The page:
Abu Dhabi, UAESaturday 14 December 2019

Diff review: Political drama Miss Sloane tackles big issues with a gripping performance by Jessica Chastain

While hardly a subtle instrument likely to silence America’s Second Amendment flag-bearers, Miss Sloane makes coherent, earnest appeals for gun control without resorting to blind rhetoric or flagrant emotional pleas.
Noah Robbins, Grace Lynn Jung, Douglas Smith, Jessica Chastain and Al Macadam star in EuropaCorp's Miss Sloane. Kerry Hayes / EuropaCorp – France 2 Cinema
Noah Robbins, Grace Lynn Jung, Douglas Smith, Jessica Chastain and Al Macadam star in EuropaCorp's Miss Sloane. Kerry Hayes / EuropaCorp – France 2 Cinema

Miss Sloane

Director: John Madden

Starring: Jessica Chastain, Mark Strong, Gugu Mbatha-Raw

Four stars

Why do we really do good deeds, and does is really matter if the outcome is the same? This the moral schism at the heart of Miss Sloane, the gripping and rewarding drama which opened this year’s Dubai International Film Festival on December 7 (and goes on general UAE release on December 15).

Premièred at Hollywood’s AFI Fest a month earlier, John Madden’s 11th picture so earnestly follows the procedural bent of contemporary biopics, it feels like a true story. Yet first-time writer Jonathan Perera’s script is fictitious – and the fact it feels so real says much about the film’s strengths and weaknesses.

Lead Jessica Chastain channels the same steely intent than earned a Golden Globe for Zero Dark Thirty, as the eponymous Elizabeth Stone, a headstrong political lobbyist. Narratively framed by a disciplinary hearing which threatens to end her career, we watch as hotshot Sloane – an industry pro feared, admired and detested in equal measure – quits a lucrative, big firm gig to take up the issue of gun control with a “boutique” firm of “hippies in suits”.

But a moral crusader she is not. Sloane is driven by nothing more than a need to “win big”, bigger than ever before – she a frazzled addict of her own success.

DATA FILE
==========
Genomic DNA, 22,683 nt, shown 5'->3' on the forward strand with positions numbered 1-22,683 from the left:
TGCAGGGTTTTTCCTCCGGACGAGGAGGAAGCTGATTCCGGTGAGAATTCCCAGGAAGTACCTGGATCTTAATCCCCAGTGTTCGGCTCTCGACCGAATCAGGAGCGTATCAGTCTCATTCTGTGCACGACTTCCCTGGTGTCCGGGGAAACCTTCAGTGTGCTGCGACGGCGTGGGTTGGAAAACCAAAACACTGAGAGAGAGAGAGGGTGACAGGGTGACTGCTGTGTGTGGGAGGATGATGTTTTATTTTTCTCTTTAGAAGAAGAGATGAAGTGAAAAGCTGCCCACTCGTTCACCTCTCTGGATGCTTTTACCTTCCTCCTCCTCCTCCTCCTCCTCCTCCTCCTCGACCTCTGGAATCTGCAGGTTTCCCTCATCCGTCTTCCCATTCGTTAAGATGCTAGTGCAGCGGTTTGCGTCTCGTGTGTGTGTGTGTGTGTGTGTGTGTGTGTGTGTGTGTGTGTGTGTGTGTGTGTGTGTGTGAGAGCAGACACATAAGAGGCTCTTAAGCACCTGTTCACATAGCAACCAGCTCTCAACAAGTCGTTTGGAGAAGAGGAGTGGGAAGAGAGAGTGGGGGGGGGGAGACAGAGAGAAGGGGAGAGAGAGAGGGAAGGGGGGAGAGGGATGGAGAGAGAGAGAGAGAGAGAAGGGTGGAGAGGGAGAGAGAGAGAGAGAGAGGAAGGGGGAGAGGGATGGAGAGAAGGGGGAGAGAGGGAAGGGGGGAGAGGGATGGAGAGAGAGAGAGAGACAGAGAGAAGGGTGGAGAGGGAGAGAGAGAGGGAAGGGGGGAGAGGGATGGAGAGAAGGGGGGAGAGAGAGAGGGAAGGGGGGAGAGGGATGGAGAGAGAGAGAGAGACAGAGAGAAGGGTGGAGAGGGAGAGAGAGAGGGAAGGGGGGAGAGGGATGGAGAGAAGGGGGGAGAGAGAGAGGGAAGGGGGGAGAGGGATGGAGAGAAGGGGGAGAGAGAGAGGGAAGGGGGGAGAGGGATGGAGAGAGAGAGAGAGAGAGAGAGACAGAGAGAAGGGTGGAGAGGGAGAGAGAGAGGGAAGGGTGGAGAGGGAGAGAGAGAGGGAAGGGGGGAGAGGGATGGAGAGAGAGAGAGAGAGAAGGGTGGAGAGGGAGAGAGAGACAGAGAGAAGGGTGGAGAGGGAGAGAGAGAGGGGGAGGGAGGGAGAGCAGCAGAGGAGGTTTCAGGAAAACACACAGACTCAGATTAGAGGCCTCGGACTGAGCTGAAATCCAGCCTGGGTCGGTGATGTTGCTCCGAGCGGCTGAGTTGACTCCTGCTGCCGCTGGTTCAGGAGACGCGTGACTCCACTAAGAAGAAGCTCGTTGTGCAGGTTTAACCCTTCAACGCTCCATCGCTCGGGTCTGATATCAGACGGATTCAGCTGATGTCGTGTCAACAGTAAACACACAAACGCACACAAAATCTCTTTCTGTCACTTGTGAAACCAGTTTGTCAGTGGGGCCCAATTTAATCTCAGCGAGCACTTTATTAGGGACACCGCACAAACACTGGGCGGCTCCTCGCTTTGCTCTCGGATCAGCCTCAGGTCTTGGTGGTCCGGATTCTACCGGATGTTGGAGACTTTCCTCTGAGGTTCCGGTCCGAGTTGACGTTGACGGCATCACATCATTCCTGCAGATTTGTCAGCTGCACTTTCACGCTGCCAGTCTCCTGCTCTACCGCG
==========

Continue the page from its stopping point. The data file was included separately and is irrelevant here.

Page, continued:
Perera’s razor-sharp dialogue fizzes with zippy, cerebral exchanges, capturing the mood of unaccountable elitism which characterises the high-stakes, ego-driven world of Washington DC’s political shark-tank.

As the film unravels, Sloane’s means and methods become increasingly dubious, raising further moral quandaries. But while Chastain is utterly convincing as an abominable ice queen, at times the writing verges on caricature. Sloane’s workaholic obsessions inevitably hide a broken, pill-popping insomniac so unlikeable her aids have to prep her on conversation points.

“Were you ever normal?” demands British co-star Mark Strong, convincingly cast as the firm’s head Rodolfo Schmidt. The fact that after 132 minutes the audience is none the wiser may be the film’s greatest failing.

And then there is the issue itself. While hardly a subtle instrument likely to silence America’s Second Amendment flag-bearers, Miss Sloane makes coherent, earnest appeals for gun control without resorting to blind rhetoric or flagrant emotional pleas.

Miss Sloane is showing at Souk Madinat Arena on December 11 at 3.00pm

rgarratt@thenational.ae

Updated: December 8, 2016 04:00 AM

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